… you may be a super-salesperson but an admin wimp!
Selecting the right partner and/or employees is as critical to your success as managing cash-flow is.
Friendships – and even marriages – can be strengthened or destroyed when you decide to work together toward a common goal. Who does what and when? Is there a clear and agreed objective?
Is this a nice person you are interviewing or the right person?
While it sure helps to like your employees, it’s their skillset that you are assessing. It’s far more important that you respect an employee or partner than like them. How will they contribute to your success?
It’s very rare that someone invents something absolutely unique. The reality is that competition extends into every market segment. We all want to believe that our ‘mouse trap’ is better. But is it?
We all want to believe that our ‘mouse trap’ is better. But is it?
Have you studied your competitors? The market leader and the ‘also rans’? We can sometimes become so obsessed with one or more aspects of our business that we miss what is really working for a competitor’s product or service.
Remove any bias and look at your competition objectively. What are they doing well that you could improve on. What are they doing badly that you need to avoid and perhaps even, capitalize on?
Pricing is the other major reason for small business failure. Pricing your product or service correctly can be hard. Some industries, for example software, often lack reference points to guide you.
If your pricing is too high, you’ll push away potential customers. Shoot too low and you risk being unable to sustain your business growth.
One very important key to profitable pricing is your image. The difference between a great website and stationary and a ‘cookie-cutter’ site and low image stationary is probably less than $1,500 to $2,000. But the adage that ‘you never get a second chance to make a first impression’ is never more true than when that prospect first meets your business.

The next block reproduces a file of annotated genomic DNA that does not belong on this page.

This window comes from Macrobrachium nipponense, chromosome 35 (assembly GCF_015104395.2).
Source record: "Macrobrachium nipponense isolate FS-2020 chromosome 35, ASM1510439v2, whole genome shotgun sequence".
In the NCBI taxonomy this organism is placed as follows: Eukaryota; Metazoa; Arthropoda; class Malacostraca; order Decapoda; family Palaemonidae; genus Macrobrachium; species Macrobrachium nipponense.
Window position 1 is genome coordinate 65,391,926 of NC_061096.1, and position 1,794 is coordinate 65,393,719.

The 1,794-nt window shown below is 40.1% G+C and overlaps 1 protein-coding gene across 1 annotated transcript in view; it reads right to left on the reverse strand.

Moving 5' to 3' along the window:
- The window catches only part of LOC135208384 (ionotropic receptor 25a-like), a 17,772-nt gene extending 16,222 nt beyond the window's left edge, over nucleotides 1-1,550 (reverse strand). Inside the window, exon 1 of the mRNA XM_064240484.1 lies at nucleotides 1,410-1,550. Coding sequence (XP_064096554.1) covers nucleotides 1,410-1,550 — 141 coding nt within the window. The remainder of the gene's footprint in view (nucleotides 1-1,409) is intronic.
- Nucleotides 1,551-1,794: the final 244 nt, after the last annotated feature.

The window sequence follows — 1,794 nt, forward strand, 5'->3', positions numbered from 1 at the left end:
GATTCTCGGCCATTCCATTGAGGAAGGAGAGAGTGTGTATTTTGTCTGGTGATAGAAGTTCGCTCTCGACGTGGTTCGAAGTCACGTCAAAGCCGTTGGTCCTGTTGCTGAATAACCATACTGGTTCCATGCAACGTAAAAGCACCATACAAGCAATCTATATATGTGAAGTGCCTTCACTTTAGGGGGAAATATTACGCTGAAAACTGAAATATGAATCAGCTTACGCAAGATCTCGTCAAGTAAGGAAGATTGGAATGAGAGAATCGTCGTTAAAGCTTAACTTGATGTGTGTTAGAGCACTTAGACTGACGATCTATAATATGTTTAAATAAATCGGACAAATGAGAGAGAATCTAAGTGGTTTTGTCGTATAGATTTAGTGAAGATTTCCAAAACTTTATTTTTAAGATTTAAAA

The adage that ‘you never get a second chance to make a first impression’ is never more true than when that prospect first meets your business.
A trap that many new business owners fall into is price-cutting. It’s easy to believe you’ll get the sale/contract/agreement if you’re the most competitive bid.
But business – and life – rarely works that way. Value matters far more than ‘price’. In fact, discounting is simply a race to the bottom and a short-cut to failure as many Amazon vendors have discovered!
Value matters far more than ‘price’.
Determining the right price for your product or service isn’t an easy process. But, with rare exception, customers are far more likely to be influenced by ‘what they get’ rather than ‘what they pay’.
Summary (and a final thought):
There are many factors to consider, analyze and resolve before starting a business. But the five steps outlined above are absolutely critical.
Making the right decision at the right time is the road to successful growth. All it takes is the right data and a cool head!
And the final thought?
Recognize when it’s time to move to ‘Plan B’!
Many business ideas have failed and yet the business has succeeded!
There are many, many business ideas that have failed and yet the business has succeeded. The people in those businesses learned from their failures and pivoted. Like everything in life, starting a business is a learning curve with a very flexible pathway. Be ready to adapt!
Good luck. I hope to see you on the other side of five years!